When I write a book, my thoughts are on my reader—will she enjoy it? Will he love my words? Will they be swept away by my characters’ stories? I want to please my reader. I want to make them happy. I want them to love me, because I love them. But I can’t write to please everyone—you do know that is impossible, right? To please everyone? Sure, some books are written that go on to make a gazillion bucks, but go to Amazon and look up a very popular book that’s making millions and there you will find readers who think that book sucks, and sucks so bad that they poured gasoline on it and set it on fire then pee’d on it to stop the flames and then stomped on it with dog-crap covered boots then swept up the nasty pile and buried it fifty feet underground where they never have to be reminded how they’ll never get the time back they wasted on that book!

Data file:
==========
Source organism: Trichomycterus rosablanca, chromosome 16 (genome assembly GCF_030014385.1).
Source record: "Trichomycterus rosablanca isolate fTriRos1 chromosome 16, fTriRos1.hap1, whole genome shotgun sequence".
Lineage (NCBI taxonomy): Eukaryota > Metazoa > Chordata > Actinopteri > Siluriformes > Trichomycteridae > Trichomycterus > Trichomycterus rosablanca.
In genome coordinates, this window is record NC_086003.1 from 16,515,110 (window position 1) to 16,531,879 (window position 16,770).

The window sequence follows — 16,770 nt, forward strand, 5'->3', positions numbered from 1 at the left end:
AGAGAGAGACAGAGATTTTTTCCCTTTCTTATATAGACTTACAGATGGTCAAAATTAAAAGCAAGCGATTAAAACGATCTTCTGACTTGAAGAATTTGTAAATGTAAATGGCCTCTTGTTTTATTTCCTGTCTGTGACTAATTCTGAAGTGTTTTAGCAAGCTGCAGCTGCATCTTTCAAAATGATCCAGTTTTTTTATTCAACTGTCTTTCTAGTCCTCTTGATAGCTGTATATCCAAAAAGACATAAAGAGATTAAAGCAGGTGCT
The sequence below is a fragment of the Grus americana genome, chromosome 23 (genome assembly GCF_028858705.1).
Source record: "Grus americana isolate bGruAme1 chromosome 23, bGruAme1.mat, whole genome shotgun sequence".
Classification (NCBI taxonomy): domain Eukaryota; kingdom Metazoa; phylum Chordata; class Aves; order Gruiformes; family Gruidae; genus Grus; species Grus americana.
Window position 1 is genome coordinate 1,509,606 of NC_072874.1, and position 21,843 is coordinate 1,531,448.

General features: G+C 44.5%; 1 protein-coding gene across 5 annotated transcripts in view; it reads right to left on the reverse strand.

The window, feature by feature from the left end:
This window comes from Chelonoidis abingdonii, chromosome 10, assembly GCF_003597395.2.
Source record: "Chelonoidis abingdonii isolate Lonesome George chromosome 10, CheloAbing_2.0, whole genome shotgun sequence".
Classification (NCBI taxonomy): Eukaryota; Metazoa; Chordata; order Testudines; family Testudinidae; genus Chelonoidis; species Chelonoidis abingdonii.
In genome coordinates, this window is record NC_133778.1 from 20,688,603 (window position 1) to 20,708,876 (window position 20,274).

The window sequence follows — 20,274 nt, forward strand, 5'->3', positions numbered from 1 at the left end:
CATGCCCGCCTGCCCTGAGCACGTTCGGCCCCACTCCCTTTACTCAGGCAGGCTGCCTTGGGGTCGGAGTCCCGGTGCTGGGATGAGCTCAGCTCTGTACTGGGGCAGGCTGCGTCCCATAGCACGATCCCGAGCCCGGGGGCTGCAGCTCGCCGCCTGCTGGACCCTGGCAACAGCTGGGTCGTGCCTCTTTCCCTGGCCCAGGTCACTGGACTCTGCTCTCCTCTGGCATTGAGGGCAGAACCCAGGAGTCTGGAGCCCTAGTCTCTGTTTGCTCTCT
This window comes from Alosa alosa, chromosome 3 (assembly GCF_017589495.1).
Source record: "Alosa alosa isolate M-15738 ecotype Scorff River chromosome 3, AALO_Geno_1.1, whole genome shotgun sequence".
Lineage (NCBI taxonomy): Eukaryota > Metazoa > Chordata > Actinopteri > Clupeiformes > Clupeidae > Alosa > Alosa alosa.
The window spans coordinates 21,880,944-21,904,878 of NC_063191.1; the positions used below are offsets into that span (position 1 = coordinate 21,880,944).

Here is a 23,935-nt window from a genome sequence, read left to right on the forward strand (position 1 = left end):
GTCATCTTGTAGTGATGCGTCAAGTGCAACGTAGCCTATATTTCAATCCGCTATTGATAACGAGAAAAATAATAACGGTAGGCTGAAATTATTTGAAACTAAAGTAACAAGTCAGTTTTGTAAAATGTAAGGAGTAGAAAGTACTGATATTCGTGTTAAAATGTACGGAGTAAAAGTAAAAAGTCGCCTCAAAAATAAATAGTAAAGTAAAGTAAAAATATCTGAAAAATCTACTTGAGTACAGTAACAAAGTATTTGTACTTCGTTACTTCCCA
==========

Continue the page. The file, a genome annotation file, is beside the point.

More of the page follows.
I will always write with all my heart, everything I have, give readers all I got. I will send out my words and hope for the best. It is my gift to my readers. It is a hope to reach other readers. And no matter how they receive that gift, it is their right to express themselves however they want to without my interference.
It is wrong wrong wrong to make readers feel bad for their opinion.
It is not cool at all to correct them for their “wrongness.” It is uncool to try to sway the reader to change their mind and thus change their review. It super uncool to make them feel guilty enough to take down the review. It is super duper uncool and demeaning to the author profession to tell other readers to go defend that author and their work and make sure to tell that bad reviewer how they mightily suck–ATTACK!—-> (No no no do not do this, Author, please do not).